6 tips for scientists on effective teaching

November 1, 2017

 

Reading time: 5 min | Difficulty: easy

 

I am a scientist with passion for science and education. This passion brought me to the world of science communication. I started to dive into this world four years ago when - I have to confess - I knew as much about education as a non-scientist knows about bacteria (my subject of study in the lab). After many hours dedicated to organising, delivering and improving 100+ science workshops to school children, and after attending a summer course delivered knowledgeably by Rosie Tanner and Elma Zijderveld at Utrecht University (Netherlands), I realise that I have learned some valuable lessons during this journey. Therefore, I would like  to share with you my 6 top tips for scientists on effective teaching:

 

  1. Start by activating prior knowledge. Start with the basics, such as an easy-to-answer question or a recognizable picture or story. This strategy does not only put students at ease, but it also sets the scene for the topic you want to teach. In general, it is easier to learn if you build upon existing knowledge which you can relate to, than if you try to learn something totally from scratch.

  2. Pick diverse types of supporting material. There are eight types of intelligences (visual-spatial, verbal-linguistic, logical-mathematical, bodily-kinaesthetic, interpersonal, intrapersonal, musical-rhythmic and naturalistic) and even though everyone has all of them, there are usually one or two intelligences that are dominant in every person. When teaching, it is important to consider all the different ways that information can be presented (such as image, text, graphs, activity,…) in order to engage the highest possible number of students.

  3. Allow time for the information to sink in. Time is the world’s most precious commodity nowadays, but rushing through information and going through things quickly do not help with learning or remembering. The “aha!” moment needs time to happen, so, if you really want to teach effectively, remember that often, less is more.

  4. Stimulate discussion. Conventional school classes are based on listening, reading or writing. However, unless you are very motivated to learn something, it may be difficult to stay focused during the whole duration of the class. Most people will agree that it is easier to remember something when you create or experience it first hand, than if you only read or listen to it. A speaking activity, such as a debate or discussion, allows students to express their own opinions, engage in their own learning process and communicate their ideas to others. Speaking about a topic helps students to anchor what they are learning better. Thus, a debate or discussion constitutes a valuable tool for effective teaching.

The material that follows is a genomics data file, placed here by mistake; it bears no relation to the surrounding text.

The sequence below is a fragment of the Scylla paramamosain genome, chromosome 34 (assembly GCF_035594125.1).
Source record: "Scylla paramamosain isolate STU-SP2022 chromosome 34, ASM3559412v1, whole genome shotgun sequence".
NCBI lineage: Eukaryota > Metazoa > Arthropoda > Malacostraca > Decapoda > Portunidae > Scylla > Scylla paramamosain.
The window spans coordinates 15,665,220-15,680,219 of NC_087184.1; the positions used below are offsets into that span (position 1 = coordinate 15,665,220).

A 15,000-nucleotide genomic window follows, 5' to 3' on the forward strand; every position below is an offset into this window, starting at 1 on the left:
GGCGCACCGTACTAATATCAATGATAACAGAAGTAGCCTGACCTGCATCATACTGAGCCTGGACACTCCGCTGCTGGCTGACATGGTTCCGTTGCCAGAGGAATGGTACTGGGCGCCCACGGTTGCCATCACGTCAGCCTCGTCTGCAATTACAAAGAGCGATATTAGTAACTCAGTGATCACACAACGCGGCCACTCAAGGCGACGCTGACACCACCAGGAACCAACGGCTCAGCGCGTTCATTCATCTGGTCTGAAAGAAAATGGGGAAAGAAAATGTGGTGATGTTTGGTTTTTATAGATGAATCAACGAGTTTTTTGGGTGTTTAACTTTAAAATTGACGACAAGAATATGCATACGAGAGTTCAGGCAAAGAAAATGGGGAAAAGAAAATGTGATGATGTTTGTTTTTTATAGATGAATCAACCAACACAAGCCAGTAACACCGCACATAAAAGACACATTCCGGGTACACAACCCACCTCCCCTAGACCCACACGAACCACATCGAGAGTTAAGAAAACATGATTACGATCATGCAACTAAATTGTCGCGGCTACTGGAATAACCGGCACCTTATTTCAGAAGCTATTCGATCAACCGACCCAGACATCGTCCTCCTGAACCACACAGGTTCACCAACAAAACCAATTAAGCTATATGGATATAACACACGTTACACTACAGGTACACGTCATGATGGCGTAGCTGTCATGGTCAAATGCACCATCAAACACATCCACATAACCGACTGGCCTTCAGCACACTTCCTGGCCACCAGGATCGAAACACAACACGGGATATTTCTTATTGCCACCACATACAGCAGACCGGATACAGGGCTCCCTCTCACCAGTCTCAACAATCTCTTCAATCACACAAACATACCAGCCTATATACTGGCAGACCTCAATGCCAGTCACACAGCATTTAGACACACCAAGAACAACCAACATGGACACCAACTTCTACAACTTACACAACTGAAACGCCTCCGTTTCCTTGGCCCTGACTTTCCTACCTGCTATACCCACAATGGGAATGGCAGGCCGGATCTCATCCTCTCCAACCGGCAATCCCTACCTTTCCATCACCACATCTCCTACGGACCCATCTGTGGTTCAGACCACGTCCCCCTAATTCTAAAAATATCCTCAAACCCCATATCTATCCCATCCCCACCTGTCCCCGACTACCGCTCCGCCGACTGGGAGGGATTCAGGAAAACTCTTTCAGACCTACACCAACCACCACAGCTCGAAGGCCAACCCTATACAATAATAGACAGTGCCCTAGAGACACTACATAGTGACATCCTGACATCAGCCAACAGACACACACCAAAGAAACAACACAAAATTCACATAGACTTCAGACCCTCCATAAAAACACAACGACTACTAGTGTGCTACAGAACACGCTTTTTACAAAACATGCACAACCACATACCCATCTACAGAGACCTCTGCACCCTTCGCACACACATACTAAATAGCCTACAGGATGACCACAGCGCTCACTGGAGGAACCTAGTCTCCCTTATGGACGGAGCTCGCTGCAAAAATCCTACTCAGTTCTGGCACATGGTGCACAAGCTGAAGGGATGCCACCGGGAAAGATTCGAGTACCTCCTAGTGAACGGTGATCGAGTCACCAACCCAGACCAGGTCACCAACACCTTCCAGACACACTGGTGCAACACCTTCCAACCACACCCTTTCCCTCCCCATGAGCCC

5. Guide understanding. Be clear about what you expect from the students and guide their understanding of the topic. For example, if you use a video with a new topic, define and share specific goals for this exercise before showing the video, so that the students know what to look for. If you don’t inform the students about what they are supposed to pay attention to, they may get distracted or pay attention to something that is irrelevant to what you want to explain. This also applies to articles or reading texts. If you want students to understand or extract relevant information from a text, guide their understanding from the start by asking questions, such as: What are the authors trying to understand? What methods did they use? What challenges did they face? etc.

  6. Count 10 elephants after asking a question. When you ask a question and want your students to give an answer, it may feel like an eternity until you have the first hand up. Allow your students some time to process the provided information and formulate their contribution. This is particularly important in bilingual teaching, as students may feel insecure or less comfortable in the native language. So, remember to always be patient.

 

About the author: Joana Moscoso

 

Co-founder and director of Native Scientist. Joana also works as a post-doc at i3s, the biggest research institute in Portugal. She is trying to understand how bacteria cause infections. Joana likes traveling the world and has previously lived in Sweden, Australia and the UK. She speaks 3 languages. Joana loves spending time with friends and food. She dreams of having her own restaurant one day.

 

Further reading:

- multiple intelligences: https://www.edutopia.org/multiple-intelligences-research

- learning pyramid: http://www.workingoutwhatworks.com/~/media/researched/red%20files/briefings/learning-pyramid.pdf

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